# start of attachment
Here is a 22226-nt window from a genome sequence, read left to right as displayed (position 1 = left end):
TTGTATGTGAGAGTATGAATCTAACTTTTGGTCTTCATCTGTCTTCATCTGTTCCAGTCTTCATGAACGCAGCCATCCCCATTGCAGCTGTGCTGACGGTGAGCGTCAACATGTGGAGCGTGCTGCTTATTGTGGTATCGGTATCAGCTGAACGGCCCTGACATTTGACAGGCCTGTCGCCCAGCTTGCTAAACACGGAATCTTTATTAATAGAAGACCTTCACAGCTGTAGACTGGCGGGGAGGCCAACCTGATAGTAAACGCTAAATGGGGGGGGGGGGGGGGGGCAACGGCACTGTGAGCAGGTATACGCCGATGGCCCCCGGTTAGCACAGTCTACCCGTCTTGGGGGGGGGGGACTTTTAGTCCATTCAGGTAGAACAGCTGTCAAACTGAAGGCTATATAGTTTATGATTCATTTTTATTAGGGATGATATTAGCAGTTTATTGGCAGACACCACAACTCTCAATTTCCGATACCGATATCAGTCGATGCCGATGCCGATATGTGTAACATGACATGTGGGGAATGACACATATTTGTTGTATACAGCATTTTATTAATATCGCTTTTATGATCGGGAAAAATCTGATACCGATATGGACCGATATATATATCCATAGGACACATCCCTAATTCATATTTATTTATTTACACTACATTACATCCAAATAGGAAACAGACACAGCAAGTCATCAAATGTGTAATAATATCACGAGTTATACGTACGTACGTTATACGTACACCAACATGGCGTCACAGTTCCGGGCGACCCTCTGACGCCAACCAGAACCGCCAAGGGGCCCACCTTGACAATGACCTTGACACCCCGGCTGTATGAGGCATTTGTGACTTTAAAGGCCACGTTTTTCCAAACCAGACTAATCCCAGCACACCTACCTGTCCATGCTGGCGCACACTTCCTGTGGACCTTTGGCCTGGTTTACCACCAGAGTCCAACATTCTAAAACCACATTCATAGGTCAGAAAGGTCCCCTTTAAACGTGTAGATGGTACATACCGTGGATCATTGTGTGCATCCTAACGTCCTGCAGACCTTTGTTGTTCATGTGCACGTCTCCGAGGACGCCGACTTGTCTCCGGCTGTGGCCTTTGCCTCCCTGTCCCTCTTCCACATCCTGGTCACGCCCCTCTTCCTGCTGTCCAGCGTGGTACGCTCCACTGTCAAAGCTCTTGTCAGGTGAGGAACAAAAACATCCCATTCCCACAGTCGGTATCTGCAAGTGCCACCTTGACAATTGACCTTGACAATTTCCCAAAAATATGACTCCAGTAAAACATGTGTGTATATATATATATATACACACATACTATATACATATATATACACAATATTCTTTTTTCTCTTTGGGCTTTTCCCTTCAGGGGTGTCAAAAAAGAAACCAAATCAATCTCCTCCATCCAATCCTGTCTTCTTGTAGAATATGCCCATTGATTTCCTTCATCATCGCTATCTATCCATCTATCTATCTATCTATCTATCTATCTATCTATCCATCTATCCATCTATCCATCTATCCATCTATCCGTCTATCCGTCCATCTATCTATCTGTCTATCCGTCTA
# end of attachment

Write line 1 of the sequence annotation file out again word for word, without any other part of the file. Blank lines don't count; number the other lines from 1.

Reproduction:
Here is a 22226-nt window from a genome sequence, read left to right as displayed (position 1 = left end):